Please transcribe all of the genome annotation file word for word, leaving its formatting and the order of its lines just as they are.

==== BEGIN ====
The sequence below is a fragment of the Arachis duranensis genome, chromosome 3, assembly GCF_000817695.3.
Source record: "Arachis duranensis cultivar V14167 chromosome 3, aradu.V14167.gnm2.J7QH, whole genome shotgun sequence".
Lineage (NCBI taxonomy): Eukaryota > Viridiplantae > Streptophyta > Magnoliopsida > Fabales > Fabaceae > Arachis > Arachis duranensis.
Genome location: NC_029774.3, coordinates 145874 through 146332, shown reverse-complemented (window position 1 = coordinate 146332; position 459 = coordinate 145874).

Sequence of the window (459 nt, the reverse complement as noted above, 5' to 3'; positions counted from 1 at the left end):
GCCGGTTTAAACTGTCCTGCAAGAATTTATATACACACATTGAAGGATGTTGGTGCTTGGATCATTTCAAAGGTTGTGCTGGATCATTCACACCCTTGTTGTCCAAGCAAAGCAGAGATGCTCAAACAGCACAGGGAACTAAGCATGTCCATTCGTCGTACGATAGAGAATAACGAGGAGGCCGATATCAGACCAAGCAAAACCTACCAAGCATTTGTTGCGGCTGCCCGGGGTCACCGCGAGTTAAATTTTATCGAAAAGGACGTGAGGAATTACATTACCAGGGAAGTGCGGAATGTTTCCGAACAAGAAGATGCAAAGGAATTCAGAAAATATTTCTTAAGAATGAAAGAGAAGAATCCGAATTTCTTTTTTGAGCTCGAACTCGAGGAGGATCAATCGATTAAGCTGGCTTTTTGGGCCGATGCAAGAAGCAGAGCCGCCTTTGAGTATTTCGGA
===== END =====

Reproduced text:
The sequence below is a fragment of the Arachis duranensis genome, chromosome 3, assembly GCF_000817695.3.
Source record: "Arachis duranensis cultivar V14167 chromosome 3, aradu.V14167.gnm2.J7QH, whole genome shotgun sequence".
Lineage (NCBI taxonomy): Eukaryota > Viridiplantae > Streptophyta > Magnoliopsida > Fabales > Fabaceae > Arachis > Arachis duranensis.
Genome location: NC_029774.3, coordinates 145874 through 146332, shown reverse-complemented (window position 1 = coordinate 146332; position 459 = coordinate 145874).

Sequence of the window (459 nt, the reverse complement as noted above, 5' to 3'; positions counted from 1 at the left end):
GCCGGTTTAAACTGTCCTGCAAGAATTTATATACACACATTGAAGGATGTTGGTGCTTGGATCATTTCAAAGGTTGTGCTGGATCATTCACACCCTTGTTGTCCAAGCAAAGCAGAGATGCTCAAACAGCACAGGGAACTAAGCATGTCCATTCGTCGTACGATAGAGAATAACGAGGAGGCCGATATCAGACCAAGCAAAACCTACCAAGCATTTGTTGCGGCTGCCCGGGGTCACCGCGAGTTAAATTTTATCGAAAAGGACGTGAGGAATTACATTACCAGGGAAGTGCGGAATGTTTCCGAACAAGAAGATGCAAAGGAATTCAGAAAATATTTCTTAAGAATGAAAGAGAAGAATCCGAATTTCTTTTTTGAGCTCGAACTCGAGGAGGATCAATCGATTAAGCTGGCTTTTTGGGCCGATGCAAGAAGCAGAGCCGCCTTTGAGTATTTCGGA